These are the principles that guide any business, any project, to success.

In a way, these principles are obvious. On the other hand, a glance at recent headlines shows even the casual reader, that common sense, decency and even the idea of the common good, have become rare and worth fighting for.

The author draws on both his many years of business and management experience and traditional lore. His first leadership metaphor is a comparison of the lion and the goat. His point is that the lion exudes calm authority while the goat – or even a group of them – bleat, scatter and cower. The lion is the ultimate symbol of elegance, defiance and pride – the goat, in the cultures where goats are common, is primarily known as a menu item. Think and act like a lion, the author tells us.

Another principle he uses is that bulldozers don’t make good team players. If you use your power, title or mandate to get your way – and make it clear that you need no one else, your team (or what’s left of it) will only follow you as long as they need to – and will be likely to cheer when you fail. You may meet short term goals, but in the long term no one respects, values or wants to be associated with – a bully.

Demeaning subordinates is something only a goat would do – petty nicknames or derogatory terms for your workers or competitors is infantile and destructive: and NEVER disparage your boss or predecessor.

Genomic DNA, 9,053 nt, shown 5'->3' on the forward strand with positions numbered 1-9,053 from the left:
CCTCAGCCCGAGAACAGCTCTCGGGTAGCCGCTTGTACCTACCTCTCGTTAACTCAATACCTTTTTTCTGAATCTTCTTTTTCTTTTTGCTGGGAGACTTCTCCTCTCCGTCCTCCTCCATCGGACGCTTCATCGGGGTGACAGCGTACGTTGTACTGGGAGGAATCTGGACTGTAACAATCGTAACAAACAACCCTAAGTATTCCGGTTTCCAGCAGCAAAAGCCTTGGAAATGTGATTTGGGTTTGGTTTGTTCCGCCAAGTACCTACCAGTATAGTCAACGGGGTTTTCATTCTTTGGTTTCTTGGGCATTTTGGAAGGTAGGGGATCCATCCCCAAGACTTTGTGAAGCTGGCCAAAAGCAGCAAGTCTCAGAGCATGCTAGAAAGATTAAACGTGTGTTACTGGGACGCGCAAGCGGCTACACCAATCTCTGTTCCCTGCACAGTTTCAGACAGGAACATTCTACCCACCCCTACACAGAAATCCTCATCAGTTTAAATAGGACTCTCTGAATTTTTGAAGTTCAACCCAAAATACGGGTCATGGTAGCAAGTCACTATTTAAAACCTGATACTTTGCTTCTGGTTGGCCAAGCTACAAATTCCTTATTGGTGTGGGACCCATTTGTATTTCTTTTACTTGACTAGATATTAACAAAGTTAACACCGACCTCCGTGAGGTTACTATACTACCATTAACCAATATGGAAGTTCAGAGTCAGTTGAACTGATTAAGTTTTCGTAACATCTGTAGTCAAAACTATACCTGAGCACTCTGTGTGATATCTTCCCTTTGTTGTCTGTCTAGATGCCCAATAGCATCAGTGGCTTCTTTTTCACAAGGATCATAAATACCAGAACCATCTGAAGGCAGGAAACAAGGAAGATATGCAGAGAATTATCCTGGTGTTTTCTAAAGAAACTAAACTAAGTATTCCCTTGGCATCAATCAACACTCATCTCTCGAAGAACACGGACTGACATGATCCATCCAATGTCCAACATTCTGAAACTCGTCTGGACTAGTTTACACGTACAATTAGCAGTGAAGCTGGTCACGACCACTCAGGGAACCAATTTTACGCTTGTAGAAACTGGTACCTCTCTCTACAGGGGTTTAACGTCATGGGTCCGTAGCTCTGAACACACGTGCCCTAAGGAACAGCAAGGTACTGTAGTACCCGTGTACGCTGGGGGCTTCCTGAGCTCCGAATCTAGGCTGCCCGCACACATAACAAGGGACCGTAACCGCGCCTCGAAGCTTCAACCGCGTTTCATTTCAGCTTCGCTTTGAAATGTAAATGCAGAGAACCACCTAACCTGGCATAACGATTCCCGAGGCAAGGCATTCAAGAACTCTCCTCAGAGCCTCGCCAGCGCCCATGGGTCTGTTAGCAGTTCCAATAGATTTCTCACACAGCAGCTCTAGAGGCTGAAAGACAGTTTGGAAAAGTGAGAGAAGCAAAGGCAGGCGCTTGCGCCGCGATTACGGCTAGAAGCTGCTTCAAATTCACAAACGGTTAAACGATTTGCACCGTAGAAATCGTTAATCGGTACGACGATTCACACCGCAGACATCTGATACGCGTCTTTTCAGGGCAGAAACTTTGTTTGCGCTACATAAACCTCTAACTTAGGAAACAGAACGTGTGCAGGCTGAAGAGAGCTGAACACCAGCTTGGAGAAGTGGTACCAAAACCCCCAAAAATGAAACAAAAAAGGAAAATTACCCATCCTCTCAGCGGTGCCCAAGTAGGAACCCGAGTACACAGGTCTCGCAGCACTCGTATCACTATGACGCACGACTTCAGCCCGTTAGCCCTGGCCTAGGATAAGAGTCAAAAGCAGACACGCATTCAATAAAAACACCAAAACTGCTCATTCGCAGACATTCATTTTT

A leader is one who knows the way, goes the way, and shows the way.
- John C. Maxwell

One of his most important points was a focus on how to establish your presence in a new situation. It’s very simple, though very few do it: spend time with, associate with and appreciate those you will be working with – not just those other managers.

These business principles are nearly eternal – everyone wants to be respected, we all do our best when we are appreciated, and most of us flourish under our own autonomy and no one stays long in a situation (job or relationship) where they are humiliated, threatened or disrespected. No one lives in a vacuum. Everyone of us thrives (or not) in ever-shifting landscape of parents, tutors, mentors, and all kinds of accidental or intentional teachers and examples along our way.

If there is any lesson of human history, it is that unbridled, unaccountable individual leadership creates chaos. Wise, enduring leaders are not afraid of accountability – in fact they crave it.

Most businesses (and governments, and organizations) have boards or chambers that act as a balance or corrective. Most of the time, these function well. It is their failures that make the headlines.

A good leader takes a little more than his share of the blame, a little less than his share of the credit. – Arnold H. Glasow 

It seems hard to believe that, from the smallest local boardroom to the highest office in the land, we need to be told not to be crude, bullying, blaming or to play the victim, but Mr. Agarwal has learned, as apparently we all need to, that respect, patience, appreciation and integrity are the ultimate investment in any business.

Give to Get: A senior leader’s guide to navigating corporate life, Vishal Agarwal, Lioncrest Publications, 2018.